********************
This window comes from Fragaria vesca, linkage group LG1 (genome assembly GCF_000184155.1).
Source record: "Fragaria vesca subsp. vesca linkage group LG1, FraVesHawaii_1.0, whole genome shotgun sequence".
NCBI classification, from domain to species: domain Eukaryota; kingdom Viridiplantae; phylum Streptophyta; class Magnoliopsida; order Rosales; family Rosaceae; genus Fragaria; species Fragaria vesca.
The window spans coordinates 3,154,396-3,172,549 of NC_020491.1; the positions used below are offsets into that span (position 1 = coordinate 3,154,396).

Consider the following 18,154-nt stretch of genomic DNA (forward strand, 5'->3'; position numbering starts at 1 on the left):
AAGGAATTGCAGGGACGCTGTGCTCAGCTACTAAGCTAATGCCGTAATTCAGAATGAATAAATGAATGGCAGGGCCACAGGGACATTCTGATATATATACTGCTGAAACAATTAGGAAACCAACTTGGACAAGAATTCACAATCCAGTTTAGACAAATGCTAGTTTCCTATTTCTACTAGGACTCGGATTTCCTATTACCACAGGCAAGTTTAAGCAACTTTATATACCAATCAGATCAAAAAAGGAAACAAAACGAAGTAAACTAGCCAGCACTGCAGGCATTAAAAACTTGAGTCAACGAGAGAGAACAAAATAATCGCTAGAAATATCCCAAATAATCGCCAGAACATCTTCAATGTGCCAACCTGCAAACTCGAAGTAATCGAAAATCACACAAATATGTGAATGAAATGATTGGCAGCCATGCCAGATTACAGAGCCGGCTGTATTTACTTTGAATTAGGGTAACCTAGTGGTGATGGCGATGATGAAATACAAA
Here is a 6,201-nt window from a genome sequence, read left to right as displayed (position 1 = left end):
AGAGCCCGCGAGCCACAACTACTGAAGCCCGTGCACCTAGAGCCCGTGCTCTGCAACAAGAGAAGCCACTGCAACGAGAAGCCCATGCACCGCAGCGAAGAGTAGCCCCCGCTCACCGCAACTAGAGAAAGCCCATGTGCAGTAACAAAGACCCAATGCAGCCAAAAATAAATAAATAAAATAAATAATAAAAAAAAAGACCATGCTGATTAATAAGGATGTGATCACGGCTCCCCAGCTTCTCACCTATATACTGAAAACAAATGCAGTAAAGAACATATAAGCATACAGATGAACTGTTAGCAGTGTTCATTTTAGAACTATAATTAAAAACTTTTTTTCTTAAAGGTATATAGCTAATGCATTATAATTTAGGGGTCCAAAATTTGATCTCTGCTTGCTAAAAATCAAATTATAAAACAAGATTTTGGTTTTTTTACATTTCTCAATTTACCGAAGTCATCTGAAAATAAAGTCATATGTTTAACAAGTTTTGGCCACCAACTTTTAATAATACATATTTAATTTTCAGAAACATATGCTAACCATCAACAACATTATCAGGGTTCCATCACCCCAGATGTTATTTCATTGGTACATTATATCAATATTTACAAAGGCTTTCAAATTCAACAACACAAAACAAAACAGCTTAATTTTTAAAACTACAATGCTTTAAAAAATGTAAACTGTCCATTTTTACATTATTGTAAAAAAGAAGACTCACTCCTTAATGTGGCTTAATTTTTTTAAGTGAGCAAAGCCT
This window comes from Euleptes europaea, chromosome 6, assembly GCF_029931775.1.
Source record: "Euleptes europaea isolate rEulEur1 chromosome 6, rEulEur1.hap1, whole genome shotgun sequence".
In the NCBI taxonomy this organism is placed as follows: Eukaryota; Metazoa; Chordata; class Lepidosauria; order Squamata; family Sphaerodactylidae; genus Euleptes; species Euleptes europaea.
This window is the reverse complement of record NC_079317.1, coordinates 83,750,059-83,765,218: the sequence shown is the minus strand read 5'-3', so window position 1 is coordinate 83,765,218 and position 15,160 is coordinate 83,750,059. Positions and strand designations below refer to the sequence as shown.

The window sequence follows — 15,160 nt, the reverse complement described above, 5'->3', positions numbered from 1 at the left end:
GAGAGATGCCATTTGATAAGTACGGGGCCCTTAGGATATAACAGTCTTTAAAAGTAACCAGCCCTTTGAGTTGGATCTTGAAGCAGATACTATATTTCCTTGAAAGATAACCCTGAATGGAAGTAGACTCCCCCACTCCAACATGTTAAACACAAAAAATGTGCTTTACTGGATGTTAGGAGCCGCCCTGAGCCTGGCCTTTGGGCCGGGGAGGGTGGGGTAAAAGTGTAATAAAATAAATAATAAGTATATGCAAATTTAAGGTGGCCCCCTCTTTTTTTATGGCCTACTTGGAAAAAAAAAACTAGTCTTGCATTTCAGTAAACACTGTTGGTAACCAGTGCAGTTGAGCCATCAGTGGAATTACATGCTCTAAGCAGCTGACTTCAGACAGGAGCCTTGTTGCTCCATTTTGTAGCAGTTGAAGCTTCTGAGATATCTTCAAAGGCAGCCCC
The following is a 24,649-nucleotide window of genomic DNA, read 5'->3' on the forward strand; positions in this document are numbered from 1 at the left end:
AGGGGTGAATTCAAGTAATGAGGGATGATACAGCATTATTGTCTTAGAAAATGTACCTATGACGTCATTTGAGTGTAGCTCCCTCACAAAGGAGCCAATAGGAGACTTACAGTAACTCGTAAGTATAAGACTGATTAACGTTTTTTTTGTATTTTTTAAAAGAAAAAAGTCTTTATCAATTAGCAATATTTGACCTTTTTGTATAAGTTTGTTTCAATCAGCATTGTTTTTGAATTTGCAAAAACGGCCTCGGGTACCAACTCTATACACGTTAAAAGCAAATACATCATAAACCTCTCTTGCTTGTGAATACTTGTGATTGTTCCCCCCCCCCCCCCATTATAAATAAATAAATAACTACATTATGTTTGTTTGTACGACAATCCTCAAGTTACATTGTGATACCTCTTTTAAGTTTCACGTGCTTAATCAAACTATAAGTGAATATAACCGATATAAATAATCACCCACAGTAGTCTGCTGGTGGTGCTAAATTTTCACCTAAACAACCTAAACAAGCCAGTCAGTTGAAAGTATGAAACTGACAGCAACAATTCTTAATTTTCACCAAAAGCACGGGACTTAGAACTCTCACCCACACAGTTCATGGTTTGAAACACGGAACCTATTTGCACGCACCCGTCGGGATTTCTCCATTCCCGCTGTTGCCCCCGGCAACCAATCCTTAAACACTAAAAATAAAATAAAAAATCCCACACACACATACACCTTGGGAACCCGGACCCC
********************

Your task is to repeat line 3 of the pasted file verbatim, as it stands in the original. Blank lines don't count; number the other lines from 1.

NCBI classification, from domain to species: domain Eukaryota; kingdom Viridiplantae; phylum Streptophyta; class Magnoliopsida; order Rosales; family Rosaceae; genus Fragaria; species Fragaria vesca.